Being 'unlimited' changes you from having a mentality of lack and holding back to a mentality of being free and unworried about timing every single call.
Rolf Hansen, the founder and CEO of amaysim said, 'More than 2.7 million Australians over spent on their caps in the past year purely because they don't know what is and what isn't included in their offering and what the penalties and consequences are if they exceed their cap.
'The new amaysim UNLIMITED is designed to address this issue and give consumers what they want - low price calls and texts and lots of data, all within Australia. The aim is to provide a plan that is as simple as possible, while being completely transparent about what is and isn't included. We want to give consumers the freedom to talk, text and socialise in Australia as much as they like without having to worry about being punished with unexpected bills.
'So-called cap deals with bonus minutes and free money are being used to entice consumers but in many cases they simply don't translate into the best value. We believe that amaysim UNLIMITED is what the market is looking for, particularly for chatterboxes and frequent texters and we built this plan with the input of Australian consumers', added Mr Hansen.
While Amaysim won't yet divulge subscriber numbers, it says growth has been very good, and has significantly expanded its retail network to 'more than 8,000 retail outlets include 7-Eleven, Harvey Norman, Woolworths Petrol, Caltex, Newslink, 7-Eleven, Harvey Norman, Woolworths, Dick Smith, Myer, Coles Express, Franklins, Caltex, Coles, Australia Post and many more'.
Key survey findings from Amaysim on the expectations Aussies have about their phones and mobile plans concludes on page three, please read on!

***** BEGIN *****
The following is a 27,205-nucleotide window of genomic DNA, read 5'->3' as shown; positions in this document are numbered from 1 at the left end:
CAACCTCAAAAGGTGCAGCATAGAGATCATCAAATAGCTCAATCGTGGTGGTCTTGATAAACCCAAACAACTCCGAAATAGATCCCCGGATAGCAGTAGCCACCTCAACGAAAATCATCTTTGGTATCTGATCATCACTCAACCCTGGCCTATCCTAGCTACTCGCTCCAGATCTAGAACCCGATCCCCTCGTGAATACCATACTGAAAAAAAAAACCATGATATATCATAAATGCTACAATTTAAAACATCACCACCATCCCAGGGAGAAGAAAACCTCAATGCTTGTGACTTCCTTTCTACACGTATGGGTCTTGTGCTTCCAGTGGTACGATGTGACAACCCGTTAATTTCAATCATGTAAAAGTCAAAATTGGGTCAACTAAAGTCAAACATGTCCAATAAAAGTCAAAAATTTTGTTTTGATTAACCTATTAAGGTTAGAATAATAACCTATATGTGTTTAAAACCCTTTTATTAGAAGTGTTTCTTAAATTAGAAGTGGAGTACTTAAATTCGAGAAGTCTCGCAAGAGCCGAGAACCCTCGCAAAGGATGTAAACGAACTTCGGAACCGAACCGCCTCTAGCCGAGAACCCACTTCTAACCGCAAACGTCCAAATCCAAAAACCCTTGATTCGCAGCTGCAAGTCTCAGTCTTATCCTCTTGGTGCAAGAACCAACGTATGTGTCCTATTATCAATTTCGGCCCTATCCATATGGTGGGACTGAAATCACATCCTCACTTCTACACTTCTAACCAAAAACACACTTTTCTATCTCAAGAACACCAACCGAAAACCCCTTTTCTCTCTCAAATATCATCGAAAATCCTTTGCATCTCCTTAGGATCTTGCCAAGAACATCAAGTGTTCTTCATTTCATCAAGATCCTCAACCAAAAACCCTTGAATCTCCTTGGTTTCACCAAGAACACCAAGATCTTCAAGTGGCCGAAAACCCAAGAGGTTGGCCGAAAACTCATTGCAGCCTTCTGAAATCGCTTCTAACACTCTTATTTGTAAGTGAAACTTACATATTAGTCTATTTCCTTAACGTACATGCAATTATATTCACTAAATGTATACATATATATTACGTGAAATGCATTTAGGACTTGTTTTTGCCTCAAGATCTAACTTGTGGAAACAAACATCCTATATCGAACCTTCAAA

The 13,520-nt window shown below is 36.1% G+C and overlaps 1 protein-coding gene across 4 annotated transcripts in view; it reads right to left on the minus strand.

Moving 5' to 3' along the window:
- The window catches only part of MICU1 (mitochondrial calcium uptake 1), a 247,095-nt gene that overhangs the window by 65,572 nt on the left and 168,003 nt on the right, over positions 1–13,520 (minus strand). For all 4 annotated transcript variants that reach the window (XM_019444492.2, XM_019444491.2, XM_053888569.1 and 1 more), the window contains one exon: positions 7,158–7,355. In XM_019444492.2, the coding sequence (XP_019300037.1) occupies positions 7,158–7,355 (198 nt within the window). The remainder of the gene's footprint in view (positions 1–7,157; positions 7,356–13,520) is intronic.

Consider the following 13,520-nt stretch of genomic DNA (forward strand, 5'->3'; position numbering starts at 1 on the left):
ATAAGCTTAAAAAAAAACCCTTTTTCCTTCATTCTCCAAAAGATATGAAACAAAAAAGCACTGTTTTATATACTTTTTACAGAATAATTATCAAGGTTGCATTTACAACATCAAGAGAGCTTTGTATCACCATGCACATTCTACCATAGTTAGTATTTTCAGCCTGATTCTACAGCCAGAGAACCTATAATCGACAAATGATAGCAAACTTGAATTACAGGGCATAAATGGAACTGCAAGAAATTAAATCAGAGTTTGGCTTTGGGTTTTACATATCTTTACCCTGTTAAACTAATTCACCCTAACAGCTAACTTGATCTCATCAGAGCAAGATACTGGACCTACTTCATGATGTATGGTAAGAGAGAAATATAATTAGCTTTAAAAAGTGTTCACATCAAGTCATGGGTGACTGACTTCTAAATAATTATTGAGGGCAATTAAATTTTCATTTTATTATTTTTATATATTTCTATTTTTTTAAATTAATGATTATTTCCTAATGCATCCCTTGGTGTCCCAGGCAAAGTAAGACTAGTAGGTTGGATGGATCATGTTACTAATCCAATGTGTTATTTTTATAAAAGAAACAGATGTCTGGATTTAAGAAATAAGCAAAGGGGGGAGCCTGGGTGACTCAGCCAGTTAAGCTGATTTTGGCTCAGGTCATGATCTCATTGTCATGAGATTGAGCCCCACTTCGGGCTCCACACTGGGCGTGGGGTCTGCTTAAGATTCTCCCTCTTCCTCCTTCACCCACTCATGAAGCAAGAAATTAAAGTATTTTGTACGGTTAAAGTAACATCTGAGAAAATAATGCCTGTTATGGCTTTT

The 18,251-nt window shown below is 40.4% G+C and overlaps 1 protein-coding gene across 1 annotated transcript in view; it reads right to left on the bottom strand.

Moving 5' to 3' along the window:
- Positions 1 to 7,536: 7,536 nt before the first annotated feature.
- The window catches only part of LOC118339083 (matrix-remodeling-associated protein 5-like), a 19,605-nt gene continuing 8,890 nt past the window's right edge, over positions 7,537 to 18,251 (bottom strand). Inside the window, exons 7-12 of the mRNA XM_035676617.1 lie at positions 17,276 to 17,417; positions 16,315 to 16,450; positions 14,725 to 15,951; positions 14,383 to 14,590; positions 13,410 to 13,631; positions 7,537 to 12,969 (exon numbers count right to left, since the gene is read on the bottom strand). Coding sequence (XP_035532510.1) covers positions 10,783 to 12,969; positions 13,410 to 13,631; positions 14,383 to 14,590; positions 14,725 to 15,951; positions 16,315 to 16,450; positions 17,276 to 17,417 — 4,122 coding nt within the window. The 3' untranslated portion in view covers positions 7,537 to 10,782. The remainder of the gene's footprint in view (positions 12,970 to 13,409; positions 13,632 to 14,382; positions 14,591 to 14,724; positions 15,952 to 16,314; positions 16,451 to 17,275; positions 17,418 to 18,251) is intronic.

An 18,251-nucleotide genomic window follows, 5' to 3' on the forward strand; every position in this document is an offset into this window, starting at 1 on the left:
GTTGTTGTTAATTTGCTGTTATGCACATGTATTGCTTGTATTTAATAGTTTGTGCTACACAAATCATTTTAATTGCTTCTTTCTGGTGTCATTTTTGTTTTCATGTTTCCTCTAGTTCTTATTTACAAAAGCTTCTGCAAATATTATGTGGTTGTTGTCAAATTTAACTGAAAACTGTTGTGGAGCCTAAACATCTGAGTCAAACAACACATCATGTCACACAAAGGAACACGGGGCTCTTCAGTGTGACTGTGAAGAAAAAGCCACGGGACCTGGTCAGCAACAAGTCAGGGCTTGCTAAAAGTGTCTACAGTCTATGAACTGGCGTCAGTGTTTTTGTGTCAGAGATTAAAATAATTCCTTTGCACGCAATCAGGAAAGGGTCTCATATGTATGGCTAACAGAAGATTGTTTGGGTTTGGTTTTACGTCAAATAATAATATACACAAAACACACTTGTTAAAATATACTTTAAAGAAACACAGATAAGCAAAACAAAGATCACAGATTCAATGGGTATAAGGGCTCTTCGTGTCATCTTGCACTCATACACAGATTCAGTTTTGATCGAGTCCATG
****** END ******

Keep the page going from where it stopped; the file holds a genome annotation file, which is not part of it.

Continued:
Amaysim's key survey findings are as follows:
- 80% of consumers surveyed admit they are uncertain about the cost of a text message if they go over their cap
- 88% of consumers are unclear about charges if they need additional data over their cap plan
- Two-fifths (42%) of current mobile cap plan users feel locked in by their cap plan and this rises to 57% among those who habitually exceed their cap
- One in four say they were conned by their telco into their contract
- Almost three quarters (74%) of people who exceeded their cap do so not once but multiple times in a year
- Many continue to stay on a cap plan because they are on a contract and cannot leave without paying a large fee (34%) or are unaware of any better alternatives (21%)
- The main gripes about capped plans are the additional costs for data, texts and calls (28%) and not being notified when consumers reach or exceed the cap (33%)
- The majority (79%) of consumers on a capped plan do not know precisely what they are charged for calls inside their existing plan. While some indicate that they have a vague idea (35%) many admit that they just don't know (20%) or have forgotten (24%)
- The main motivation in choosing cap plans is the desire to have predictability of spend (88%)
- Over one third (35%) indicate that they find it hard to track the costs of their cap plan